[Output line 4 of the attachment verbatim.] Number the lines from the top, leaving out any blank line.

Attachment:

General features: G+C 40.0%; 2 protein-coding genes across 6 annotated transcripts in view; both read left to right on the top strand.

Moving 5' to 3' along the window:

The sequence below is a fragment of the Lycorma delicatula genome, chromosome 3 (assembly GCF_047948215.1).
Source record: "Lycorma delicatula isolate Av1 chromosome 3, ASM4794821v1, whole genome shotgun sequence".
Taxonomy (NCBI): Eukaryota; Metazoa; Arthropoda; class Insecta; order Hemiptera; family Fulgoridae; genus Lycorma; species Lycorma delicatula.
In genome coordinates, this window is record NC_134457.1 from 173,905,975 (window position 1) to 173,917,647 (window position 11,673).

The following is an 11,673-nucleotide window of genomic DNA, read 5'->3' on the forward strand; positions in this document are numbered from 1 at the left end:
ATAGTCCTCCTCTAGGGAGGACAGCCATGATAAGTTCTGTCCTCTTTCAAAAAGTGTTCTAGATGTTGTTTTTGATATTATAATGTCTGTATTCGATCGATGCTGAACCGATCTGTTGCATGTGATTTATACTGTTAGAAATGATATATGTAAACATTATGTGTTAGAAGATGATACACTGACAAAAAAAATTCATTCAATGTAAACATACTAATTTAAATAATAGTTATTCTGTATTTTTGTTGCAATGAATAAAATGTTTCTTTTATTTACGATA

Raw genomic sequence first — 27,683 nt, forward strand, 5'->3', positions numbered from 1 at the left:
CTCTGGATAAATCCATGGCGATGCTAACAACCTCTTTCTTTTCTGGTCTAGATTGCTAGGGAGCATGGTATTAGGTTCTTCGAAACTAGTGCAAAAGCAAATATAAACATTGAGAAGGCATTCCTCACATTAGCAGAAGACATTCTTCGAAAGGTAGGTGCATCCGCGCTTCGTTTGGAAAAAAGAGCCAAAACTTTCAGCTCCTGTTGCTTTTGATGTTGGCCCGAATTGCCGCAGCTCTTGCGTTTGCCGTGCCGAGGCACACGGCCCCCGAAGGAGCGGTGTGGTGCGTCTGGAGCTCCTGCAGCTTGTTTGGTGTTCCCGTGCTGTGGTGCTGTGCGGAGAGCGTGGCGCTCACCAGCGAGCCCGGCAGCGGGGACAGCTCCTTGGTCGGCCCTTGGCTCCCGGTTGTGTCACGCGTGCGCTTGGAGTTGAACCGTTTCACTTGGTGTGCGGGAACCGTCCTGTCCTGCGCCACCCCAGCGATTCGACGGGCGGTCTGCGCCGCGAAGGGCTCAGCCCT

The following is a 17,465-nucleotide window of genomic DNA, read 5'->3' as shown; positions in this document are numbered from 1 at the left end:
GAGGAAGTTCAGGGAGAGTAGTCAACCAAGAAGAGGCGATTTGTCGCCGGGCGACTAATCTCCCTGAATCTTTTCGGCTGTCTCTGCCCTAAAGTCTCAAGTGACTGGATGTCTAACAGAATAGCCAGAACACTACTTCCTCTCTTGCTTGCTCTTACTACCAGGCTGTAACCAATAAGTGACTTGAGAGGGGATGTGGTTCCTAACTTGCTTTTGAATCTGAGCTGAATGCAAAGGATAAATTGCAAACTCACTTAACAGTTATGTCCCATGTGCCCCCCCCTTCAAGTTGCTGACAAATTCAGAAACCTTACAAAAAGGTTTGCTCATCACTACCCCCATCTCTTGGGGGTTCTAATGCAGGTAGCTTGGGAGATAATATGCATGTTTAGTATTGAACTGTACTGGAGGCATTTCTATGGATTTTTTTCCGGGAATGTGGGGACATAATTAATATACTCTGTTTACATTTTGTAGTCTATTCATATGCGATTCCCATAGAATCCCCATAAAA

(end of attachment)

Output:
Source record: "Lycorma delicatula isolate Av1 chromosome 3, ASM4794821v1, whole genome shotgun sequence".